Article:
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I woke up too late for any of the museums I wanted to go to, so I decided to run along the canal instead. It was nice and, upon returning to the hotel room, I discovered a familiar pain in the bottom left quadrant of my stomach. Worst case scenario? A resurgence of a colon infection that I’d seen happen twice already this year. The best case? Gas. Turned out to be somewhere in between.

Practice was horrible. It was hot. Molina’s tone was intolerable and he was twice as loud as everyone. We played poorly. Molina was left paralyzed by his inability to function in times of emergency and we were all taking care of things as middlemen. I was running to the bathroom every thirty minutes. I couldn’t wait for my pain to go away and for it to be over.

We wrote a setlist, went through it, it was fine. We put our shit away because someone else would be using the space that night. It took awhile and filled me with rage because I was hot, sick, and tired. I wasn’t hungry, and that disturbed me. That means I’m sick, usually, and it was true. We went back to the hotel hoping that Mikey’s and my plans to go have a fancy dinner in Amsterdam were not thwarted. An hour later I was out of the game. Weird cramping, diarrhea, cold sweats – it was on. I watched the Simpson, I watched Seinfeld, I watched Frasier; I passed in and out of sleep; I was cold and I was hot; and, finally, I went to sleep.

Magnolia Electric Company Tour Diary - August 25, 2009 - Amsterdam

I had planned - as I always did - to keep an exhaustive diary of this leg of the European tour. We had brought Pete’s brother Ben on tour with us to capture the action in both still and moving images so, as this entry shows, I quickly began to defer to him. We still have a date, at some yet-to-be-determined future time, to look through the gigabytes of images and video he brought home with him.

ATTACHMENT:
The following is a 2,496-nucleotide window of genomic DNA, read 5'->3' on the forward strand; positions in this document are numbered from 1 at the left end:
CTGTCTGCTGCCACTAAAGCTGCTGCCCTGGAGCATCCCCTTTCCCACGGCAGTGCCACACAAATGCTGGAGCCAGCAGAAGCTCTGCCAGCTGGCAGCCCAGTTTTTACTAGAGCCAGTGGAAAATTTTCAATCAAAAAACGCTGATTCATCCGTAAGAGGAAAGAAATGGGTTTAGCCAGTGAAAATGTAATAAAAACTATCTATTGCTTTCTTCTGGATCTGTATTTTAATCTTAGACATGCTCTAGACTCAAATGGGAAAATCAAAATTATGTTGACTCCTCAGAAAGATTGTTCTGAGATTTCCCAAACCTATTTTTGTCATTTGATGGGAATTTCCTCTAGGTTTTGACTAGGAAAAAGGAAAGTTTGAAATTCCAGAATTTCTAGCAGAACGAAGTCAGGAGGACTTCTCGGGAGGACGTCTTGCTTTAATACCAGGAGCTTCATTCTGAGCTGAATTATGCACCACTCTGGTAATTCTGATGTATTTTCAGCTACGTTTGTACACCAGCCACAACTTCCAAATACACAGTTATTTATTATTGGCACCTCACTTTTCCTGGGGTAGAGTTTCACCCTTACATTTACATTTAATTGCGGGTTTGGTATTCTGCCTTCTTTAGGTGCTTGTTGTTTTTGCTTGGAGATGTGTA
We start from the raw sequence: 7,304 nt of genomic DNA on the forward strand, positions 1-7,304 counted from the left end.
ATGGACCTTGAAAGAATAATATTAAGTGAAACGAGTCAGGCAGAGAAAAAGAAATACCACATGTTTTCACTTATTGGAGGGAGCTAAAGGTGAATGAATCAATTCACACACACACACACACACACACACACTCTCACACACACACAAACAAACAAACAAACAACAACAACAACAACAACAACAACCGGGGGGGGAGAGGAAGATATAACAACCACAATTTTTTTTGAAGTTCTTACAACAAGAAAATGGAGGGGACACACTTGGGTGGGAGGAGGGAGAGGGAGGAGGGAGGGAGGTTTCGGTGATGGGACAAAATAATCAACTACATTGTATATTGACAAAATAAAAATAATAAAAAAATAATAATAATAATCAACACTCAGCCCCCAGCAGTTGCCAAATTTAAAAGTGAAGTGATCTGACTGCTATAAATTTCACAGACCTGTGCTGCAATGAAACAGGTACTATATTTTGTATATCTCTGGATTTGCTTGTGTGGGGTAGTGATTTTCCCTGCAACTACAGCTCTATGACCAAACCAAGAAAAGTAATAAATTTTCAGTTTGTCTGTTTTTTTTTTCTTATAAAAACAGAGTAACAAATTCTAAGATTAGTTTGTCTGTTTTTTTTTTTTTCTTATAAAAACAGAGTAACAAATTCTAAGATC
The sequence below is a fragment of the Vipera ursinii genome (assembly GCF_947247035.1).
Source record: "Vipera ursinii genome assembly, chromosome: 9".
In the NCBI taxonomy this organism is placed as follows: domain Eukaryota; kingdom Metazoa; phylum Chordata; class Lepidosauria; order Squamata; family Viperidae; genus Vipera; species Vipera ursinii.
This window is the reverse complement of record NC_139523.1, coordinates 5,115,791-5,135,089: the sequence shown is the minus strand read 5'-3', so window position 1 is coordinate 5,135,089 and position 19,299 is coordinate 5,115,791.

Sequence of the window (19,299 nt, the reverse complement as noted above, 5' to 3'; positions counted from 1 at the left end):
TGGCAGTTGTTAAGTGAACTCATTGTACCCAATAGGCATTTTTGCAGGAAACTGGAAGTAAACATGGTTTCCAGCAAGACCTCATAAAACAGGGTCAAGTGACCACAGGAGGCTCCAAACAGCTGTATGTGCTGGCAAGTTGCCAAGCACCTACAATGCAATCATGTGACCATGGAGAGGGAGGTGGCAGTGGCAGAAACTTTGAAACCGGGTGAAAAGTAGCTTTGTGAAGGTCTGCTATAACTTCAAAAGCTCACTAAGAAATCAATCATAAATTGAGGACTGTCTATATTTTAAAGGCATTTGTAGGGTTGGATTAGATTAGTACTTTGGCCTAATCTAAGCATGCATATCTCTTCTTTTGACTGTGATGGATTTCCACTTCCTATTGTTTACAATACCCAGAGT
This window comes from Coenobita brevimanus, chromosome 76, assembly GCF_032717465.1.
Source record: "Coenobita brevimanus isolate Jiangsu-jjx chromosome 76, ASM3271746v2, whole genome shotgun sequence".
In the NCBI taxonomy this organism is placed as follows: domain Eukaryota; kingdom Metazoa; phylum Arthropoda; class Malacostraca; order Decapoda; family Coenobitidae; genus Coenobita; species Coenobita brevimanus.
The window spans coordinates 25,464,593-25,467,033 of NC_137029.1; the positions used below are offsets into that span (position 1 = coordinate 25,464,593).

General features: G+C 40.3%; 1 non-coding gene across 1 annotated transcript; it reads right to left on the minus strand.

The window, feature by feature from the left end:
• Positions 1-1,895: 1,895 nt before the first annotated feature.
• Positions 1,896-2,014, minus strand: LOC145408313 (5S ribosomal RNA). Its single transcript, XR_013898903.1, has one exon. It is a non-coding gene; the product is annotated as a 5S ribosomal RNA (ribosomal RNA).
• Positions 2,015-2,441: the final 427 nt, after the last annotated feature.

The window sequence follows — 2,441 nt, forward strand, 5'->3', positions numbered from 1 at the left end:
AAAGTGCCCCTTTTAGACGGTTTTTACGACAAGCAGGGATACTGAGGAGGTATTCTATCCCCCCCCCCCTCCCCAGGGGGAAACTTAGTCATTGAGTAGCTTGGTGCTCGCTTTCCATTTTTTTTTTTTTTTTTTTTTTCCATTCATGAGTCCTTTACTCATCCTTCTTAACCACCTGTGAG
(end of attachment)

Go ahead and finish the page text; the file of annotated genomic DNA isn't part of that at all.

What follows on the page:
I remember this day being particularly frustrating. While I write below that Jason went to the Anne Frank House with us I really don’t remember him being there. This was partially because of how frustrated I was with him. I don’t remember a lot of these rehearsal days but I do remember being extremely angry. I was also jetlagged which shouldn’t be underestimated.

Every tour felt like the push of a reset button. This one did in particular since we were breaking in a new band, but every time it was the same. I’ve since heard stories about previous versions of the Songs: Ohia bands never practicing for tours or shows. In fact, now that I think of it, we had tried hard to get Jason to fly to America to practice for this tour, rather than having five of us go to Europe early, pay for days of multiple hotel rooms, and rent a practice space. He hated flying, but I suspect he hated practicing more. That’s not fair - he liked to jam. But he didn’t like doing multiple takes of things, and I think practice felt unnecessary for him. He certainly wanted us to know what was going on and would get visibly frustrated when things didn’t work out on stage, but also did not feel like he ever wanted to invest the time to make sure those things didn’t happen. This was partially due to the fact that he lived in London and we lived in Bloomington, IN. But even when he lived in Bloomington, IN our practices were short and full of breaks and one-chord jams.

He was the kind of guy, often, who would get very frustrated if something didn’t work the way he thought it should the first time. He was lucky to have been as gifted as he was as a performer, granting him the ability to make first takes good takes. I think he would have quit music very early if hadn’t been so damn good at doing it right the first time. But this impatience explains why, to me at least,  he didn’t bother to get his beautiful Gibson fixed in Amsterdam. Seriously, he had every opportunity to make it happen, but was often unwilling - or maybe unable? - to make those things happen. When I would ask what I could do he would come up with every excuse to tell me why no one could fix it, and then later tell someone (which I would overhear) that this was a common thing that could be fixed quickly.